It can be really frustrating to feel like your partner doesn’t understand what you need emotionally. There are a lot of reasons this might happen—maybe they weren’t raised in a home where comforting behaviors were modeled, maybe emotional intelligence isn’t one of their strengths, or maybe they just aren’t sure what you need. Luckily, communicating openly with your partner can often go a long way toward improving things. Then, be patient as you and your partner practice being more open with each other.
Method 1 Method 1 of 13:Find a quiet time to talk about your feelings.
Make sure there aren’t any distractions so you can focus on each other. It can feel really hard to bring up tough subjects when they’re not actively happening because you might feel like you don’t want to stir the pot. However, if you pick a time that neither of you are stressed or busy, you’re more likely to be able to express yourself without it turning into an argument.
- Take some time by yourself to think about what you really want to say. That way, you’ll be able to manage your emotions better during the conversation.
- Try opening the conversation with something like, “Is now a good time to talk? I have a few things I’ve been thinking about lately.”
- Consider setting a time limit for the conversation so it doesn’t become overwhelming. You could say something like, “I just need about 15 minutes—then I have to walk the dog.”
Method 2 Method 2 of 13:Explain how you’re feeling in a non-confrontational way.
Use “I” phrases to explain that you need to feel more comforted. Talk about your own feelings, rather than criticizing your partner. Remember, if you’re looking for comfort from your partner, it will help if you both feel close and connected to each other.
- You might say something like, “Sometimes when I’m feeling stressed, I feel like you’re not really sure what to do or say, so you shut down. That makes me feel really lonely, though.”
- It’s important to be able to communicate about what you’re feeling so you can have a healthy relationship.
Method 3 Method 3 of 13:Point out examples of when they are supportive.
Be specific about what they did and how it made you feel. Chances are, your partner has gotten it right at some point. After all, you’re in a relationship with them for a reason, right? Soften the conversation by leading with examples of a time they were there for you the way you needed. That will give them an idea of what they can do for you next time.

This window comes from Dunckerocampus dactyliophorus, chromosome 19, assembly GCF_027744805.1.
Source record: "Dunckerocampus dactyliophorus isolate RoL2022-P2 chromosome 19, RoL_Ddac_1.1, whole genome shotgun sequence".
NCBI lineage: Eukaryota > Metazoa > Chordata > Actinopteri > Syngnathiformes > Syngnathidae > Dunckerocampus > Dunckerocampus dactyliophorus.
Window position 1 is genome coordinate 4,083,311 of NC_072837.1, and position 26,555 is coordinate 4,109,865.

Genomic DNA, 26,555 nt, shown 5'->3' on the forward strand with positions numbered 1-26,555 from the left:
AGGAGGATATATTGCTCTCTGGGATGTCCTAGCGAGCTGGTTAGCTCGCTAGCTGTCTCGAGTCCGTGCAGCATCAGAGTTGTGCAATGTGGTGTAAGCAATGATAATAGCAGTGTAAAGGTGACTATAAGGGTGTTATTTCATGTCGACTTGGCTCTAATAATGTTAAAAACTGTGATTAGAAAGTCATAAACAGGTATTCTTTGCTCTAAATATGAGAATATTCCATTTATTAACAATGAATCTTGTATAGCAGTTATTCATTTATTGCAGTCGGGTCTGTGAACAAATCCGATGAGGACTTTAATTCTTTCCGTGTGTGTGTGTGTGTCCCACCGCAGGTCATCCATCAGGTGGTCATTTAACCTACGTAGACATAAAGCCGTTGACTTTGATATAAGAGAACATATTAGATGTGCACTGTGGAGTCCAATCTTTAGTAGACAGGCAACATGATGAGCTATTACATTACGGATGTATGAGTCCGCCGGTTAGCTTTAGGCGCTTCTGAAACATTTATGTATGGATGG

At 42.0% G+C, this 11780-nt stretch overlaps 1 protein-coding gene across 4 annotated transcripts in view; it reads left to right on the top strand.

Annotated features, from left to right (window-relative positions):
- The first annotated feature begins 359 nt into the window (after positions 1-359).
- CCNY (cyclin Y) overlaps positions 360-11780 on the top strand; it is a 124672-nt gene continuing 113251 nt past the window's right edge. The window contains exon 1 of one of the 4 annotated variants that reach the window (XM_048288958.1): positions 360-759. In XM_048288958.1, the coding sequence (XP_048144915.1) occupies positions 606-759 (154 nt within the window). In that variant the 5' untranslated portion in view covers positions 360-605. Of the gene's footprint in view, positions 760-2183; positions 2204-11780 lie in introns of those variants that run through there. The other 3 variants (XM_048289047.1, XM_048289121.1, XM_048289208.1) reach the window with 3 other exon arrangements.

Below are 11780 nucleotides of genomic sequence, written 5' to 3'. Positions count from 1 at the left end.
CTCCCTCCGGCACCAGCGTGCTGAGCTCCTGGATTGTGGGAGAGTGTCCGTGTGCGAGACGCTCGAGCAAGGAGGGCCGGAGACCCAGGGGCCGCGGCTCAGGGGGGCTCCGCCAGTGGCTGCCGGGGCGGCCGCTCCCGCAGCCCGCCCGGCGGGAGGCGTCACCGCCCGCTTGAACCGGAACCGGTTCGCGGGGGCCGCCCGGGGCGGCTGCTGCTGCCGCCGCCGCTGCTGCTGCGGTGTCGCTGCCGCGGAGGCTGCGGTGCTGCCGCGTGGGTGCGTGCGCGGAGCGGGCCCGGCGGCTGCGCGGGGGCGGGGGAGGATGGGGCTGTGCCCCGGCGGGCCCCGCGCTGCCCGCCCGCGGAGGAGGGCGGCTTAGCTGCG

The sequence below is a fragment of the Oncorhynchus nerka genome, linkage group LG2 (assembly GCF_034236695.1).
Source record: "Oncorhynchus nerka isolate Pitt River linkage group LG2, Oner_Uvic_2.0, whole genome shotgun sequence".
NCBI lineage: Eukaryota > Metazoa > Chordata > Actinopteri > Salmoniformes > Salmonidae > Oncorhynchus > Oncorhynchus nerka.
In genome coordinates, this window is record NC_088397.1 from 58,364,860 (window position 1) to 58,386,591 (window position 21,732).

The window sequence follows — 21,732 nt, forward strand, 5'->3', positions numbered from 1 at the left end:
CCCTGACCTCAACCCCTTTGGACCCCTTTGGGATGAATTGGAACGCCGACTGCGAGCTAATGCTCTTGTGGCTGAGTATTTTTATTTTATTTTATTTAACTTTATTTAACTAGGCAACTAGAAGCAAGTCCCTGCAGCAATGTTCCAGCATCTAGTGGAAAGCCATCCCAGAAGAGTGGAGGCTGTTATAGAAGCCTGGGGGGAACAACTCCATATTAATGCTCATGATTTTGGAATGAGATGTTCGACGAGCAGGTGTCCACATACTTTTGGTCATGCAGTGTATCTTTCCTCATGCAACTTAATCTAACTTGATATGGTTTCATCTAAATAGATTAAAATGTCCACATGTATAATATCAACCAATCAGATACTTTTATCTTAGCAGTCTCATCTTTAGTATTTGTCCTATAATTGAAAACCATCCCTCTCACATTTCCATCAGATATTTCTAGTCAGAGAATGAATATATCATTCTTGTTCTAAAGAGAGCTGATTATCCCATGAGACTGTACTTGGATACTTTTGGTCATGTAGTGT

- For example, you might say, “Do you remember how upset I was when my dog got hit by a car? You put your arms around me while I cried, and the next day you brought me my favorite chocolate. That made me feel really loved.”
Method 4 Method 4 of 13:Give an example of when you needed more comfort.
Keep your tone even as you explain this. Mention a specific time when you really wanted your partner to comfort you. Be specific about how you felt and how your partner’s reaction affected you, but try to keep your voice friendly and soft so your partner doesn’t feel attacked.
- It can also help to hold hands or sit close to your partner so you feel connected during this part of the conversation.
- If your partner points out ways that they tried to be supportive during those moments, don’t dismiss that! Even if it wasn’t exactly what you needed at the time, try to appreciate the fact that they made an effort.
Method 5 Method 5 of 13:Ask if there are times they don’t know what to do.
Give your partner a chance to talk, too. Ask if they have an idea of what might be stopping them from comforting you. They might feel helpless when you cry, for instance, or they might feel frustrated when you talk about a problem they can’t solve. They might even feel like they’ve given you advice about a certain situation in the past that you didn’t take, so now they’re not sure what to say.
- Your partner could also get defensive when you get upset because they’re afraid you’re blaming them for whatever you’re feeling.
- Listen to what they have to say with an open mind—don’t just wait for your next chance to talk. You might learn some really important things about how you can work together better in the future.
- It can help to repeat back what your partner just said in your own words. For instance, if they say, “I’m always worried I’ll make things worse,” you might say, “Ok, I’m hearing that you’re not sure what to do because you’re afraid I’ll get more upset, right? I can understand that.”
Method 6 Method 6 of 13:Be specific about what you’d like in the future.
Don’t leave them guessing about what you need. Tell your partner how you’d like to be comforted when you’re feeling sad, angry, or disappointed. This might take some soul-searching, but your partner isn’t a mind reader—if you don’t know what would help you, it’s not fair to ask your partner to know, either.
- For instance, you might say, “I don’t want you to feel like you have to fix the problem when I have a bad day at work. I just want to be able to talk to you about it.”
- You might also say, “If I’m feeling sad, I just want a hug or some time to cuddle on the couch.”
- To end things on a positive note, it’s a good idea to wrap up the conversation by reassuring your partner that you love them and really want to work together on this.